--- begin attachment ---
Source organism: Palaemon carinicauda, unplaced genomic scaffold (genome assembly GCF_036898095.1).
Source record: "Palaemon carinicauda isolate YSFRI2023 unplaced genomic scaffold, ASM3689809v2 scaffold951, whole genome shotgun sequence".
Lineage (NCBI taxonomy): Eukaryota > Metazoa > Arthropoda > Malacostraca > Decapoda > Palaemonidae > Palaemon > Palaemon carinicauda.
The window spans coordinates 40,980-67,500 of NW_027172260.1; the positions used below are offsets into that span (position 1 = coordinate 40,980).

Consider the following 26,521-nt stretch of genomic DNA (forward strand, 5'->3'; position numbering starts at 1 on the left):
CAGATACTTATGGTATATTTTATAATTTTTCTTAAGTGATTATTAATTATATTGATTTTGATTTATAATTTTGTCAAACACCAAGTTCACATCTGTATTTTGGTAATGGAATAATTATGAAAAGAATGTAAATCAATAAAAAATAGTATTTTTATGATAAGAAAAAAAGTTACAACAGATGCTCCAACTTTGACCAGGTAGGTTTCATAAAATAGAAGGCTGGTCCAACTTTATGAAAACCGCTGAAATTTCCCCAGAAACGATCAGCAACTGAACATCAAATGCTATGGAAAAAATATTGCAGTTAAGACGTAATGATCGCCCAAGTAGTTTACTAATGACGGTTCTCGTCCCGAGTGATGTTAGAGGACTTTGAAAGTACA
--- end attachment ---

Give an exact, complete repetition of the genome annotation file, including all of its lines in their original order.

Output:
Source organism: Palaemon carinicauda, unplaced genomic scaffold (genome assembly GCF_036898095.1).
Source record: "Palaemon carinicauda isolate YSFRI2023 unplaced genomic scaffold, ASM3689809v2 scaffold951, whole genome shotgun sequence".
Lineage (NCBI taxonomy): Eukaryota > Metazoa > Arthropoda > Malacostraca > Decapoda > Palaemonidae > Palaemon > Palaemon carinicauda.
The window spans coordinates 40,980-67,500 of NW_027172260.1; the positions used below are offsets into that span (position 1 = coordinate 40,980).

Consider the following 26,521-nt stretch of genomic DNA (forward strand, 5'->3'; position numbering starts at 1 on the left):
CAGATACTTATGGTATATTTTATAATTTTTCTTAAGTGATTATTAATTATATTGATTTTGATTTATAATTTTGTCAAACACCAAGTTCACATCTGTATTTTGGTAATGGAATAATTATGAAAAGAATGTAAATCAATAAAAAATAGTATTTTTATGATAAGAAAAAAAGTTACAACAGATGCTCCAACTTTGACCAGGTAGGTTTCATAAAATAGAAGGCTGGTCCAACTTTATGAAAACCGCTGAAATTTCCCCAGAAACGATCAGCAACTGAACATCAAATGCTATGGAAAAAATATTGCAGTTAAGACGTAATGATCGCCCAAGTAGTTTACTAATGACGGTTCTCGTCCCGAGTGATGTTAGAGGACTTTGAAAGTACA